Chapter

LIMITS OF UTILITY

David Lyons

in Forms and Limits of Utilitarianism

Published in print November 1965 | ISBN: 9780198241973
Published online October 2011 | e-ISBN: 9780191724817 | DOI: http://dx.doi.org/10.1093/acprof:oso/9780198241973.003.0005
LIMITS OF UTILITY

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If the generalization test is to have the special point one often thinks it has – a point or force that sets it off from, say, Act-Utilitarianism – then one must bring in factors other than utility. This chapter suggests the relevance of non-utilitarian principles or arguments that can be called forth by the generalization test. These arguments mainly concern justice and fairness. The presentation here is more speculative than in the preceding chapters. It suggests the conditions necessary for an appeal to fairness or justice, gives an account of one such argument that cannot be reduced to utilitarian considerations, and suggests several different auxiliary arguments and principles that may be relevant. The first section deals with arguments from fairness and the second describes the practice conception of promising.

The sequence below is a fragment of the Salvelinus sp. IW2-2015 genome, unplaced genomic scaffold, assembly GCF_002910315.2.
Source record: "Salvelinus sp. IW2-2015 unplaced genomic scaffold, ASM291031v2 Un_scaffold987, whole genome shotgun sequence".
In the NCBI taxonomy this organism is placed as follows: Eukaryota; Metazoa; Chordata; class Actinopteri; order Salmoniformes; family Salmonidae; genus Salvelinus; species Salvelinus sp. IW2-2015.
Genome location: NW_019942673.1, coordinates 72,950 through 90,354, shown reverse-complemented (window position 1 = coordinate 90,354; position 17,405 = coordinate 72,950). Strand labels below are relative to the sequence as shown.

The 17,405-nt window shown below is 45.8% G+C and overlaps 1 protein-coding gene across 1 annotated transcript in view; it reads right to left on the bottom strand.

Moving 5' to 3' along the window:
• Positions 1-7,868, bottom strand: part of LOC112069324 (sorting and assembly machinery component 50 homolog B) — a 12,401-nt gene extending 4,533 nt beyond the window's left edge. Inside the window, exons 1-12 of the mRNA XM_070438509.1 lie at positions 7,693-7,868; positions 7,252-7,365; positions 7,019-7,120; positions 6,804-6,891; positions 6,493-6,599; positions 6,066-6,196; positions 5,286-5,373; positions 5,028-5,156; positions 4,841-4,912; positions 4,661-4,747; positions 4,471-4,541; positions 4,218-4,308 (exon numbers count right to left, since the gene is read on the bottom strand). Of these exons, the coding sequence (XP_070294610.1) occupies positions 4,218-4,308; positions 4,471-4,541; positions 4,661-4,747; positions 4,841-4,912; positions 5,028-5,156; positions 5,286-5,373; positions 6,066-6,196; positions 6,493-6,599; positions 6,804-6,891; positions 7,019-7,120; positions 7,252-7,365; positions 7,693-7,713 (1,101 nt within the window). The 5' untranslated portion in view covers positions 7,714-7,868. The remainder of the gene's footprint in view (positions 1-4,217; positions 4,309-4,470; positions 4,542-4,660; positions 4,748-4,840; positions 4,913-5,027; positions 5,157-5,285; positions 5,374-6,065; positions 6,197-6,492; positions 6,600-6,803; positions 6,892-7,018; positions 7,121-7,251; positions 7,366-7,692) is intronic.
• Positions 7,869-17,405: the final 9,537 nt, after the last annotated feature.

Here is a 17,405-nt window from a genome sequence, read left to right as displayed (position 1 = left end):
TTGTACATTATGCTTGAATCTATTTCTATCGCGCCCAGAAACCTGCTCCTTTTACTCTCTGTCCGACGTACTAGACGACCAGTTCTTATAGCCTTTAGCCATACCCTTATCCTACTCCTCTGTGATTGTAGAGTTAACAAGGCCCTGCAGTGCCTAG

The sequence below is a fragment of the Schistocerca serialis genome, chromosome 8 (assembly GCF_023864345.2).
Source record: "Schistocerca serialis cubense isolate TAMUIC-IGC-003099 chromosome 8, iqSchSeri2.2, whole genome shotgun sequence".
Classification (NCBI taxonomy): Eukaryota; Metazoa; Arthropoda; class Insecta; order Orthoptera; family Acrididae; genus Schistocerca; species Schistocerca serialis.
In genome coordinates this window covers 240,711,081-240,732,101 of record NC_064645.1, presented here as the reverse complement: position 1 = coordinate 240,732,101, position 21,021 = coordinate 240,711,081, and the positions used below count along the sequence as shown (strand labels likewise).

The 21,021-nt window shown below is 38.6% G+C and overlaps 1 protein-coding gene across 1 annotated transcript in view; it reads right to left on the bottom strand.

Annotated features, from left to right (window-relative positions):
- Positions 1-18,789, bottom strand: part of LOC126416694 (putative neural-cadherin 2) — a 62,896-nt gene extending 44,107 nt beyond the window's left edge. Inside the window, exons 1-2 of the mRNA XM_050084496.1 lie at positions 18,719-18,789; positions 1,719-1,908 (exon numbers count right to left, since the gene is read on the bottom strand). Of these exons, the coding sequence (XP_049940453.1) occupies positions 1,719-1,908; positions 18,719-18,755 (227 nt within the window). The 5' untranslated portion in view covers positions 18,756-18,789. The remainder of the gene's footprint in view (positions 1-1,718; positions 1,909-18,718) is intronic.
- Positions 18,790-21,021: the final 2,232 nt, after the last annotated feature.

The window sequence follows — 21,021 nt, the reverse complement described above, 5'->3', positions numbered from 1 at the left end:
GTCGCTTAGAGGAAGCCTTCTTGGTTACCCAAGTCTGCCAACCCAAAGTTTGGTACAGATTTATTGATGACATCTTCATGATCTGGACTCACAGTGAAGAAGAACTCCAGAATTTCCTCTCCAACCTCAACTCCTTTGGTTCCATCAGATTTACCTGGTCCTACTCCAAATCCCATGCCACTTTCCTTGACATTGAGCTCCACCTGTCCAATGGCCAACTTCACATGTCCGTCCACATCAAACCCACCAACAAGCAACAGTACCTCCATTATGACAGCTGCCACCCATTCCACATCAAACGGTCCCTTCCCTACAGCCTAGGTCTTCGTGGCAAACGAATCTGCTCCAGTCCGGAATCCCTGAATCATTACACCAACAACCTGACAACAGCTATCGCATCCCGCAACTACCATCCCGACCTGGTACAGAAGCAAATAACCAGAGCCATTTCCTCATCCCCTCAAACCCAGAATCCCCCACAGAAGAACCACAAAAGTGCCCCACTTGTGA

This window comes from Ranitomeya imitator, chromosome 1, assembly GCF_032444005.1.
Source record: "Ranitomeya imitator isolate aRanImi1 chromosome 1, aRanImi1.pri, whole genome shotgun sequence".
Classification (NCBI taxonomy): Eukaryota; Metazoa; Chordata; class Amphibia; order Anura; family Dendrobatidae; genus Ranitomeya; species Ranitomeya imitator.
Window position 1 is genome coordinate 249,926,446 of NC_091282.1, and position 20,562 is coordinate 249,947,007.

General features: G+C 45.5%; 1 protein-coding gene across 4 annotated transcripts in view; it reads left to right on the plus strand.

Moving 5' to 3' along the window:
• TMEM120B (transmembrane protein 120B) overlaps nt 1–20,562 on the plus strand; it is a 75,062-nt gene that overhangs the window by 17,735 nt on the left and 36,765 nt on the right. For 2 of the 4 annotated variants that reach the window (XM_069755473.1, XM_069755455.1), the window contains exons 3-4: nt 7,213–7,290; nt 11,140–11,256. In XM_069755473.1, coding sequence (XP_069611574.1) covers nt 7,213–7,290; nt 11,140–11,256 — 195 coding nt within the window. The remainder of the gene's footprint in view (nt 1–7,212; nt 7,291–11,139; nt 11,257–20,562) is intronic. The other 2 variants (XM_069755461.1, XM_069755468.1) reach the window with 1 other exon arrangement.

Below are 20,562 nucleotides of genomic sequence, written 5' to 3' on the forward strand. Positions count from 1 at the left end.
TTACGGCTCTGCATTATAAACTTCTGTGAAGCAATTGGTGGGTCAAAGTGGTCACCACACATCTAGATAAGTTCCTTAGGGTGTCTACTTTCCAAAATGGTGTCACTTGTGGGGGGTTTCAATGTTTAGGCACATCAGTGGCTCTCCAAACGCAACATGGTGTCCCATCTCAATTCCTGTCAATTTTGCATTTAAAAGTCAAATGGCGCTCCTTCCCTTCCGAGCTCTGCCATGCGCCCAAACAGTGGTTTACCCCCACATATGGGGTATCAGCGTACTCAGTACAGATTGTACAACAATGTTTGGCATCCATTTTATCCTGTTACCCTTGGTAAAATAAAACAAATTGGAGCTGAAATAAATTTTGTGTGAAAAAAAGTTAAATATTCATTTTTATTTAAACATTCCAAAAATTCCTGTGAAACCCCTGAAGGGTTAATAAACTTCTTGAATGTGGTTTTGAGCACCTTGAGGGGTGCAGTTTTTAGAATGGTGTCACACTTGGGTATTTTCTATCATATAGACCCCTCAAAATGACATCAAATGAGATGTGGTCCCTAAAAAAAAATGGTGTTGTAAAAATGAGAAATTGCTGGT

Keywords: fairness; promising; generalization test; Act-Utilitarianism; justice

Chapter.  14287 words. 

Subjects: Moral Philosophy

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